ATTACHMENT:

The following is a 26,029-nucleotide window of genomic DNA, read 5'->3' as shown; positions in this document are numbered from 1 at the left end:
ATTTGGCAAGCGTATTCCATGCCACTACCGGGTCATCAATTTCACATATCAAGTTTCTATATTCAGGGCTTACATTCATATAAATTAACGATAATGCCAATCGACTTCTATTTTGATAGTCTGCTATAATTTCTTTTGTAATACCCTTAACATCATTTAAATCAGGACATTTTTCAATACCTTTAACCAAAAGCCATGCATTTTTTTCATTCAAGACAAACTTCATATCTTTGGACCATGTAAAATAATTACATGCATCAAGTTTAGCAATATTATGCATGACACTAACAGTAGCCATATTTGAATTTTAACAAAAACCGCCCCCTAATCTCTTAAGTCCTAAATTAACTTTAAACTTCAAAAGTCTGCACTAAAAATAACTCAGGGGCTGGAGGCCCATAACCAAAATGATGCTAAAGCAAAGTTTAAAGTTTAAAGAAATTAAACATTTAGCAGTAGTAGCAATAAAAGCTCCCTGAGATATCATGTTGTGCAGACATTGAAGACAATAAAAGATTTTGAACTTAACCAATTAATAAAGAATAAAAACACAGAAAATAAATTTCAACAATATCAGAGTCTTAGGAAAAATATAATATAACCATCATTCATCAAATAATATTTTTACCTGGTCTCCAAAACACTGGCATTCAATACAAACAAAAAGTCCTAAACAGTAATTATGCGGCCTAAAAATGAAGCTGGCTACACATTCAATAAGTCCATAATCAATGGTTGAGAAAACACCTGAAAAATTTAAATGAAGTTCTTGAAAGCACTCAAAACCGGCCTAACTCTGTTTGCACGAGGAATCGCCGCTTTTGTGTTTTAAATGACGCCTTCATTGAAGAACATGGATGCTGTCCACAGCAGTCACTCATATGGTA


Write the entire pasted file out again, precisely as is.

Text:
The following is a 26,029-nucleotide window of genomic DNA, read 5'->3' as shown; positions in this document are numbered from 1 at the left end:
ATTTGGCAAGCGTATTCCATGCCACTACCGGGTCATCAATTTCACATATCAAGTTTCTATATTCAGGGCTTACATTCATATAAATTAACGATAATGCCAATCGACTTCTATTTTGATAGTCTGCTATAATTTCTTTTGTAATACCCTTAACATCATTTAAATCAGGACATTTTTCAATACCTTTAACCAAAAGCCATGCATTTTTTTCATTCAAGACAAACTTCATATCTTTGGACCATGTAAAATAATTACATGCATCAAGTTTAGCAATATTATGCATGACACTAACAGTAGCCATATTTGAATTTTAACAAAAACCGCCCCCTAATCTCTTAAGTCCTAAATTAACTTTAAACTTCAAAAGTCTGCACTAAAAATAACTCAGGGGCTGGAGGCCCATAACCAAAATGATGCTAAAGCAAAGTTTAAAGTTTAAAGAAATTAAACATTTAGCAGTAGTAGCAATAAAAGCTCCCTGAGATATCATGTTGTGCAGACATTGAAGACAATAAAAGATTTTGAACTTAACCAATTAATAAAGAATAAAAACACAGAAAATAAATTTCAACAATATCAGAGTCTTAGGAAAAATATAATATAACCATCATTCATCAAATAATATTTTTACCTGGTCTCCAAAACACTGGCATTCAATACAAACAAAAAGTCCTAAACAGTAATTATGCGGCCTAAAAATGAAGCTGGCTACACATTCAATAAGTCCATAATCAATGGTTGAGAAAACACCTGAAAAATTTAAATGAAGTTCTTGAAAGCACTCAAAACCGGCCTAACTCTGTTTGCACGAGGAATCGCCGCTTTTGTGTTTTAAATGACGCCTTCATTGAAGAACATGGATGCTGTCCACAGCAGTCACTCATATGGTA